When he was born in Hyderabad, Deccan to a conservative Muslim family, nothing heralded his career in Mathematics and science. But after a successful bachelors in physics at Peshawar University he began to make his way in to the profession.
Dr. Raziuddin Siddiqui went to Leipzig, Germany to do his PhD in theoretical physics under the famous Heisenberg, known for the uncertainty principle he formulated. World War II broke out while he was there and Dr. Siddiqui left Germany and went to England.
He worked there at the Cavendish Laboratory of Cambridge University carrying out breakthrough researches in the field of nuclear energy development. His tireless work finally paid off when, in 1941, the British decided to put him in their team of nuclear scientists working for the British nuclear program codenamed “Tube Alloys”. The team later nominated him and some other researchers to work for the US nuclear program (Manhattan Project).
This shows how capable and responsible he was that he was easily given access to classified information. Indeed, he, himself, was the author of numerous classified papers both for the US and the UK. Thus, he gained a lot of experience in the development of nuclear weapons and this could be regarded as the turning point for the Pakistan nuclear program because Dr. Siddiqui was to later become its spearhead. Sadly, he couldn’t see it culminate in to the tests of Chagai because he passed on the 2nd of January 1998.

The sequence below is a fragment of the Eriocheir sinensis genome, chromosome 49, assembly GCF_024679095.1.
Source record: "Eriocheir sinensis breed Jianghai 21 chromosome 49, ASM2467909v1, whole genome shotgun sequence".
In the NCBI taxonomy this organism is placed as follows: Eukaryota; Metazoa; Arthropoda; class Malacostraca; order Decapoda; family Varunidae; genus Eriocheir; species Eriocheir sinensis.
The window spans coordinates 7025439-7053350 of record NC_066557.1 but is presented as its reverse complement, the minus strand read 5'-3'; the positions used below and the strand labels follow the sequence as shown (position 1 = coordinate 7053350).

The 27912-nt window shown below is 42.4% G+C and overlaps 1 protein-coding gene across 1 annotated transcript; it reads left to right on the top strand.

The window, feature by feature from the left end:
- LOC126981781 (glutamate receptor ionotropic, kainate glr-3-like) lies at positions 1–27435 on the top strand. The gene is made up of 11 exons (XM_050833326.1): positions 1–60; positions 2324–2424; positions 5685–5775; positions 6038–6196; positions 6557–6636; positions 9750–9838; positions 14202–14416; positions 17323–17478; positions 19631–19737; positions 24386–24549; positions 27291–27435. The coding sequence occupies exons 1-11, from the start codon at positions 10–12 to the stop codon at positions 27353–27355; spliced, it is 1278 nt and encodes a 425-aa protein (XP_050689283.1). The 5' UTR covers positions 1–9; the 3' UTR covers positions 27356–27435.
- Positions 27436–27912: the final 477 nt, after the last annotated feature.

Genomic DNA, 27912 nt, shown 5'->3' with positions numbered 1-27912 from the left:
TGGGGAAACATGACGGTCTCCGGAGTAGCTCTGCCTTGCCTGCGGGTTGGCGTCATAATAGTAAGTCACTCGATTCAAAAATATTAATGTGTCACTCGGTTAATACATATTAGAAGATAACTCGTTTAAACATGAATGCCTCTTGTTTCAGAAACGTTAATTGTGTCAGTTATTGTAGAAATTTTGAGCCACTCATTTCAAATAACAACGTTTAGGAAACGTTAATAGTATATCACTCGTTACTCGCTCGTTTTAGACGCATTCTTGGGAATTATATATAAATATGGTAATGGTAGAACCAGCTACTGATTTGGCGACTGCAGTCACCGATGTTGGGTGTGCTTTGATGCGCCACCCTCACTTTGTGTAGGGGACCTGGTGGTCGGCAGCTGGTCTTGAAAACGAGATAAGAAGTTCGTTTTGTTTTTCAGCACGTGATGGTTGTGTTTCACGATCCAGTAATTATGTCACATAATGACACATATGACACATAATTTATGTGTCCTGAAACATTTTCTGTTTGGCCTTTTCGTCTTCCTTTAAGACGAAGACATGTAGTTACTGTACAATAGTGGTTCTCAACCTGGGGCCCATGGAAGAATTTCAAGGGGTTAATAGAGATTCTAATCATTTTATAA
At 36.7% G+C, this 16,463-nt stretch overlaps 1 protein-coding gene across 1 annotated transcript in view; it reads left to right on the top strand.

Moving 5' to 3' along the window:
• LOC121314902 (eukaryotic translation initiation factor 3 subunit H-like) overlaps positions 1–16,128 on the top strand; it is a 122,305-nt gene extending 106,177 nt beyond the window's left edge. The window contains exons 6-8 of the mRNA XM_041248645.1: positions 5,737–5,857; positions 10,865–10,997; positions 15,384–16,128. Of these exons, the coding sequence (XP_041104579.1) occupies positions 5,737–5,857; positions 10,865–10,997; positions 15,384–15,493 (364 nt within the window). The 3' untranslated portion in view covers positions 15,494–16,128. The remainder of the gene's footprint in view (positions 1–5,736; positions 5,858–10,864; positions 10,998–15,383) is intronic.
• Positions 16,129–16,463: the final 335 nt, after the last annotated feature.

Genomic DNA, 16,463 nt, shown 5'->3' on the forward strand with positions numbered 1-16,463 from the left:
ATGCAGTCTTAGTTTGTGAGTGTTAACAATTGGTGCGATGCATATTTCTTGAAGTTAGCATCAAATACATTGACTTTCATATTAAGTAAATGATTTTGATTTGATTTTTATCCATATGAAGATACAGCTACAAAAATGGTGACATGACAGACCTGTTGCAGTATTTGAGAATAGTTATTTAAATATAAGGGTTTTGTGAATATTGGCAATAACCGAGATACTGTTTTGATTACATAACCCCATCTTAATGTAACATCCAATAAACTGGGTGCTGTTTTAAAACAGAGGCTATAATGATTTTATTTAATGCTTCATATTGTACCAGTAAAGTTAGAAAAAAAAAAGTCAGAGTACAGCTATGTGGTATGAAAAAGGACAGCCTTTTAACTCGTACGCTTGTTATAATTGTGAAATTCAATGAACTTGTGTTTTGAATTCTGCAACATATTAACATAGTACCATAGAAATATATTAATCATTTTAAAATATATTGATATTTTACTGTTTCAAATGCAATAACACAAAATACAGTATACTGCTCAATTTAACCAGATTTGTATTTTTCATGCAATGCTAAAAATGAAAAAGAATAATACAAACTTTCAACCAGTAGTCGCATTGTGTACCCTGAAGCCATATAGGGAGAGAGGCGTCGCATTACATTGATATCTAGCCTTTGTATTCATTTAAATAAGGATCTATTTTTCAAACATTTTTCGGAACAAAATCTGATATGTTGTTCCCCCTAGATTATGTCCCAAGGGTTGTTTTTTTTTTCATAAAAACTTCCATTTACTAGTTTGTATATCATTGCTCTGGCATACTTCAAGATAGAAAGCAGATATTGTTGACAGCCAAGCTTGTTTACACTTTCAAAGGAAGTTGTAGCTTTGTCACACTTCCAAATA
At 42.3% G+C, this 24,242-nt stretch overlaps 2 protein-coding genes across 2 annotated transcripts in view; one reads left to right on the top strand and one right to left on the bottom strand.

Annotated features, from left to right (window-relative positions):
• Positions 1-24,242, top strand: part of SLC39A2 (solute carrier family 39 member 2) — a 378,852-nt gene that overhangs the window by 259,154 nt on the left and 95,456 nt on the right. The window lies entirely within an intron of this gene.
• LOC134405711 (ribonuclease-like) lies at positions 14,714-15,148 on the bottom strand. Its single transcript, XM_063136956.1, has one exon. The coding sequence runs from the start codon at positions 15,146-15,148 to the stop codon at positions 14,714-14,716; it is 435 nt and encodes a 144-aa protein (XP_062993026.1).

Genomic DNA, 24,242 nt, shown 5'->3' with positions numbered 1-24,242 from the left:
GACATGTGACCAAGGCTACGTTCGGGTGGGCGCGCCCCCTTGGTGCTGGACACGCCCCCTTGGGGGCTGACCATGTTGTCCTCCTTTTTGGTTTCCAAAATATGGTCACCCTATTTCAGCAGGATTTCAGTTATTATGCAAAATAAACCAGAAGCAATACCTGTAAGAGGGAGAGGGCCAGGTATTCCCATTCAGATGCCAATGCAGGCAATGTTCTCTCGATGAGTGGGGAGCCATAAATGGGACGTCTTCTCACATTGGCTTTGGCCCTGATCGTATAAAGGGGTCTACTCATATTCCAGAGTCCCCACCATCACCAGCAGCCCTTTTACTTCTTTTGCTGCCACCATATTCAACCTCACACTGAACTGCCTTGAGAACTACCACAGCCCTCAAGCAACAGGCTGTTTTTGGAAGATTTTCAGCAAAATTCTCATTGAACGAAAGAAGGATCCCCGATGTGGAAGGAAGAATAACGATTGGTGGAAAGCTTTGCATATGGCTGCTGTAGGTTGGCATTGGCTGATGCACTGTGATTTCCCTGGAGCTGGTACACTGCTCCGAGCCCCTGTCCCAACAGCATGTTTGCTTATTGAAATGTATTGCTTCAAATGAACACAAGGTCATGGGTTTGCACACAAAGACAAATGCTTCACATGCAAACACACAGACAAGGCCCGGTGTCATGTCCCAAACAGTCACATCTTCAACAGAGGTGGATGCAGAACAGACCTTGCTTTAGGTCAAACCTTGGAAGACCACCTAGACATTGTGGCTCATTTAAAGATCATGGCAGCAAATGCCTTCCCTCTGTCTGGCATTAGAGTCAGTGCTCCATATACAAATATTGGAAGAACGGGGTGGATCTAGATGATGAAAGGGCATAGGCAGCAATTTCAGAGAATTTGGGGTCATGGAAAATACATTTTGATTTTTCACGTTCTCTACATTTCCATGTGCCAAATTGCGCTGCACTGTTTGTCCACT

Dr. Raziuddin’s legacy is all but forgotten today. For someone who worked under the great Albert Einstein and the innovative Heisenberg, you’d think his name would be chanted as much as any other scientist in Pakistan. Alas his name is only found in obscure passages and lectures on the Internet.
And apart from the Raziuddin Siddiqui Memorial Library at Quaid-e-Azam University (of which he happened to be the first Vice Chancellor), his name is never mentioned in our textbooks or our history.
Of course he was decorated with the Sitar-e-Imtiaz and the Hilal-e-Imtiaz but what do those honours matter when his own nation doesn’t remember him.
By Zarrar Salahuddin